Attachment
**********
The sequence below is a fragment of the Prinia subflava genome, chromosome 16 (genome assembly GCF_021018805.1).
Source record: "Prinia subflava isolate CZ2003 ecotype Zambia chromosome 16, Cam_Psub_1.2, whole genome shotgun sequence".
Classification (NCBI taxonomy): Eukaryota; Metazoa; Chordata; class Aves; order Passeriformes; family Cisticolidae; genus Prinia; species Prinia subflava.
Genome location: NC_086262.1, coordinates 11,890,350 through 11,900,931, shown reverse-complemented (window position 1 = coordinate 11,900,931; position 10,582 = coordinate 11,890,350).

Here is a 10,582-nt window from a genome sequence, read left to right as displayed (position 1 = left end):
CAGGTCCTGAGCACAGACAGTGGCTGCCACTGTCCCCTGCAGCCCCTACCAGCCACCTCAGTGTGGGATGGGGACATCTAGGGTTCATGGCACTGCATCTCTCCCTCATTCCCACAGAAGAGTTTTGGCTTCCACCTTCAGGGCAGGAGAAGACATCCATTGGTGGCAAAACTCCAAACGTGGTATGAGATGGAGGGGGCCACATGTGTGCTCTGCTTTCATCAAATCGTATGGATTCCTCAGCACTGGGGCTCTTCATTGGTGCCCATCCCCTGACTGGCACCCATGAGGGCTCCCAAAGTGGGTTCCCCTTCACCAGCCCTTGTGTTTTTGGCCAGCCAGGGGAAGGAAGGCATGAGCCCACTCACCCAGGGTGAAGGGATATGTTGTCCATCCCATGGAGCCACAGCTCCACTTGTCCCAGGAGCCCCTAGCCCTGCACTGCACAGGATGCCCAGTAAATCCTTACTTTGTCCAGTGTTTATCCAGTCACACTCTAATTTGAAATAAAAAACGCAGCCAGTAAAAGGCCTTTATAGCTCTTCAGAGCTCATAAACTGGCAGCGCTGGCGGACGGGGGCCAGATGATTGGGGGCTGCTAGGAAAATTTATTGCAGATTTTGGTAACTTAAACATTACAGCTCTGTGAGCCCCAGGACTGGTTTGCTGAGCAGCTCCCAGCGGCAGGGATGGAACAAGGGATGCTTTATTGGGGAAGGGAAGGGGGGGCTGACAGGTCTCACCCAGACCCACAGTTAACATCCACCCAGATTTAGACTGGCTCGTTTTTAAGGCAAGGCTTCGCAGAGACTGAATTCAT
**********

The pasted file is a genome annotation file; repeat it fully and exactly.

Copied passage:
The sequence below is a fragment of the Prinia subflava genome, chromosome 16 (genome assembly GCF_021018805.1).
Source record: "Prinia subflava isolate CZ2003 ecotype Zambia chromosome 16, Cam_Psub_1.2, whole genome shotgun sequence".
Classification (NCBI taxonomy): Eukaryota; Metazoa; Chordata; class Aves; order Passeriformes; family Cisticolidae; genus Prinia; species Prinia subflava.
Genome location: NC_086262.1, coordinates 11,890,350 through 11,900,931, shown reverse-complemented (window position 1 = coordinate 11,900,931; position 10,582 = coordinate 11,890,350).

Here is a 10,582-nt window from a genome sequence, read left to right as displayed (position 1 = left end):
CAGGTCCTGAGCACAGACAGTGGCTGCCACTGTCCCCTGCAGCCCCTACCAGCCACCTCAGTGTGGGATGGGGACATCTAGGGTTCATGGCACTGCATCTCTCCCTCATTCCCACAGAAGAGTTTTGGCTTCCACCTTCAGGGCAGGAGAAGACATCCATTGGTGGCAAAACTCCAAACGTGGTATGAGATGGAGGGGGCCACATGTGTGCTCTGCTTTCATCAAATCGTATGGATTCCTCAGCACTGGGGCTCTTCATTGGTGCCCATCCCCTGACTGGCACCCATGAGGGCTCCCAAAGTGGGTTCCCCTTCACCAGCCCTTGTGTTTTTGGCCAGCCAGGGGAAGGAAGGCATGAGCCCACTCACCCAGGGTGAAGGGATATGTTGTCCATCCCATGGAGCCACAGCTCCACTTGTCCCAGGAGCCCCTAGCCCTGCACTGCACAGGATGCCCAGTAAATCCTTACTTTGTCCAGTGTTTATCCAGTCACACTCTAATTTGAAATAAAAAACGCAGCCAGTAAAAGGCCTTTATAGCTCTTCAGAGCTCATAAACTGGCAGCGCTGGCGGACGGGGGCCAGATGATTGGGGGCTGCTAGGAAAATTTATTGCAGATTTTGGTAACTTAAACATTACAGCTCTGTGAGCCCCAGGACTGGTTTGCTGAGCAGCTCCCAGCGGCAGGGATGGAACAAGGGATGCTTTATTGGGGAAGGGAAGGGGGGGCTGACAGGTCTCACCCAGACCCACAGTTAACATCCACCCAGATTTAGACTGGCTCGTTTTTAAGGCAAGGCTTCGCAGAGACTGAATTCAT